"I don't know, her mom can't even get her to come," Norah says.
"She's got a point there," Point Man says.
"You shouldn't have been so rough on her 'Gary'," Ellen says.
"She does have a point," Point man says. Uh, are you going to add anything to this conversation?
"Hey, I'm the one that got blamed, remember?" Gary says.
"Oh, now he's the one with the point," Point man says. I guess not.
"It doesn't matter who said what right now," Ellen says. "The real point is that 'Phillis' is our friend and we have to find a way to let her know that."
"You got a point there," Point man says.
OK seriously, why are you here? Point man has to be the most pointless character I've ever seen in anything.
"You got a point there." SHUT UP!
Bibleman shows up out of costume and asks Ellen if everything's alright. After she leaves, he decides this is a job for Bibleman. Next up, a transformation scene that's dangerous for anyone with epilepsy.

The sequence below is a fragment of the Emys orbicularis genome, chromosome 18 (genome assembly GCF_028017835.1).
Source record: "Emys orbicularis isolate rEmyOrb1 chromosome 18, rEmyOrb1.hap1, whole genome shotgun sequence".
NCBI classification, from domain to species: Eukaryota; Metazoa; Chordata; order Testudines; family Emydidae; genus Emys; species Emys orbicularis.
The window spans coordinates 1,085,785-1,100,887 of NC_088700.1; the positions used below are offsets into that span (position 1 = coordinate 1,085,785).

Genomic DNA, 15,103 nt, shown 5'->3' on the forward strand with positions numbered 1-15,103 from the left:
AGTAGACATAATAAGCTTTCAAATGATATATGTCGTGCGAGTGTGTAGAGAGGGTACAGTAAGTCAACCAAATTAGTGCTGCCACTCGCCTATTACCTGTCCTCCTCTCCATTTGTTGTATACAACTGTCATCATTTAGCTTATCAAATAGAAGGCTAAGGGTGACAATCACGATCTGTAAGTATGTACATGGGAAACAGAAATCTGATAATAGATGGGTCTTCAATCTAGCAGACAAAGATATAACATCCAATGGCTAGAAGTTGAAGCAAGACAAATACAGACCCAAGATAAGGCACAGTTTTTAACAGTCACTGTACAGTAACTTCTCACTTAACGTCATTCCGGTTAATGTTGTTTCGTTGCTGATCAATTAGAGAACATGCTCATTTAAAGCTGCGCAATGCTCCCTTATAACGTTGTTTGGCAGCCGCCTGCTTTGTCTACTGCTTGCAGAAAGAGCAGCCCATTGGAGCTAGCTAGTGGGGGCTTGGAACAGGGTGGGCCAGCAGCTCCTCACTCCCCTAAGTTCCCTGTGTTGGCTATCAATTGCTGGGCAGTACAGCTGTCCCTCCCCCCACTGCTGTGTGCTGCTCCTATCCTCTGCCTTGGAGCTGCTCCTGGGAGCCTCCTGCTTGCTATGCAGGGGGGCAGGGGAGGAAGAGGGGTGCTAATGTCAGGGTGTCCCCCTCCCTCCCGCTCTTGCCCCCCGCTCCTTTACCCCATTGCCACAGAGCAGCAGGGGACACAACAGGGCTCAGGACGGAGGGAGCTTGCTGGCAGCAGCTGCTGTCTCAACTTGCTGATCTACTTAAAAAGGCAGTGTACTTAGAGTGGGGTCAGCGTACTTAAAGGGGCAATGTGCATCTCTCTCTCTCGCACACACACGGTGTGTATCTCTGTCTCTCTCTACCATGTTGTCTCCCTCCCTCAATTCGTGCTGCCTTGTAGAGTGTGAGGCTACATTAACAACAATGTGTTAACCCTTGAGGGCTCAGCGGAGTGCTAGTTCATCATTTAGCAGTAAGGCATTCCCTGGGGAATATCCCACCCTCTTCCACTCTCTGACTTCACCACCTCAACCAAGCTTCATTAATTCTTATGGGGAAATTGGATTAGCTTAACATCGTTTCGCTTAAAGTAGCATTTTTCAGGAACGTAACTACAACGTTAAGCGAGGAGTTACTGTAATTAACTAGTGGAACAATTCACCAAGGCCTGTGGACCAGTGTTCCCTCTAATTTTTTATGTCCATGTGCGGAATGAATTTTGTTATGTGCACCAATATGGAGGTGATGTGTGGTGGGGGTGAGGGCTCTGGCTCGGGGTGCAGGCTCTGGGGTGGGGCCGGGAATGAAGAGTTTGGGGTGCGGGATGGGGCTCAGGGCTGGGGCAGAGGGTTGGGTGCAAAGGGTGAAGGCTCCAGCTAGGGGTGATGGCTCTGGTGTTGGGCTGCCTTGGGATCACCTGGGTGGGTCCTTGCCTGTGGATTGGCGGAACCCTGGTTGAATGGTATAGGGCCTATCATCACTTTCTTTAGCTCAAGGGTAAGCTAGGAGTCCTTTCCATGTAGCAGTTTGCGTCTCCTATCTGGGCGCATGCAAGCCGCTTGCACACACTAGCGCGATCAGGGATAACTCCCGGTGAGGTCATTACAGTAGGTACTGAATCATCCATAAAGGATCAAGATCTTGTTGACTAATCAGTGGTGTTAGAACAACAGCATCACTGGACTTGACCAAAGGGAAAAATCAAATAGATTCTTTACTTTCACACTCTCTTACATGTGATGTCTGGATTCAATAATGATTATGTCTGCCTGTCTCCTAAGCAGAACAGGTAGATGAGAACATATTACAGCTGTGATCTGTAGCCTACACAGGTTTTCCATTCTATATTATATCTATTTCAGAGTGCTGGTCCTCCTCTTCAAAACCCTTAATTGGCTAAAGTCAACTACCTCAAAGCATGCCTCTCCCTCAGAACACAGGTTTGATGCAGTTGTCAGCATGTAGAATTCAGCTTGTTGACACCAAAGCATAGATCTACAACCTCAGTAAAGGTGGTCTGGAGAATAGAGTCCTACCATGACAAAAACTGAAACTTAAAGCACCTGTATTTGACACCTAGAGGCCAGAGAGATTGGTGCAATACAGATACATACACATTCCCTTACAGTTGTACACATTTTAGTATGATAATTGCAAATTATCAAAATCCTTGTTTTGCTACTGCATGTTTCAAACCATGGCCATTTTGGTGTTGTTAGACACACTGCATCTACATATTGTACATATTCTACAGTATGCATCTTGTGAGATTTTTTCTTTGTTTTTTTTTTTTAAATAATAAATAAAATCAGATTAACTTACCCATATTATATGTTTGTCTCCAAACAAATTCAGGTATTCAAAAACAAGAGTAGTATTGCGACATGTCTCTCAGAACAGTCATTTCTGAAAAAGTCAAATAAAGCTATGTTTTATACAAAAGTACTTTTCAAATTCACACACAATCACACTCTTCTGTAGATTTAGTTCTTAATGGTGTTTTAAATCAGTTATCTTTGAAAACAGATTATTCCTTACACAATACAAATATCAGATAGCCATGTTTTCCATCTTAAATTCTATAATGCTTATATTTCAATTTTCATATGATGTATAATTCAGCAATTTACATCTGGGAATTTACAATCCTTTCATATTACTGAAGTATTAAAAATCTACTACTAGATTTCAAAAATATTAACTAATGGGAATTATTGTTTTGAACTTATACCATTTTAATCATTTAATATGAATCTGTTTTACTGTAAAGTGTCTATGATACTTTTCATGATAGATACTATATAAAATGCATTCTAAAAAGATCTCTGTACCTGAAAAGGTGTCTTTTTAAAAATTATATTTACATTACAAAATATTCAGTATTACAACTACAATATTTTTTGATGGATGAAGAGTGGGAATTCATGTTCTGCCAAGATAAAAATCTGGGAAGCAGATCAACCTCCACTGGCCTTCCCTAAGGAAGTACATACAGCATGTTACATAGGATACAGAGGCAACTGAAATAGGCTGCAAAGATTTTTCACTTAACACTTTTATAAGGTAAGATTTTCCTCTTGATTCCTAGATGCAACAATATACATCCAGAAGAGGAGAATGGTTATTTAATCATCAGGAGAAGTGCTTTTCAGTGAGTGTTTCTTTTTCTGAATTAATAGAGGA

(Digitally added halos doesn't make you holy, Bibleman.)
Now, there's a song with such genius lyrics like "I should have known better." Phillis is moping around in the grass intercut with walking her bike through a park. This is so lame.
Bibleman shows up at the end of the song to talk to her. He tells her that she's just like the apostle Paul. How? He quotes a verse from Romans 17 about how Paul does what he hates. He means sin, but the world isn’t used specifically. Doesn't everyone? I’m sure everyone has guilt in their lives, unless you’re completely shameless or utterly arrogant. How does that make her just like Paul? He keeps quoting random bible verses. Even if he's right, this is problematic. By taking individual verses and passages, you can make the bible say anything you want it to.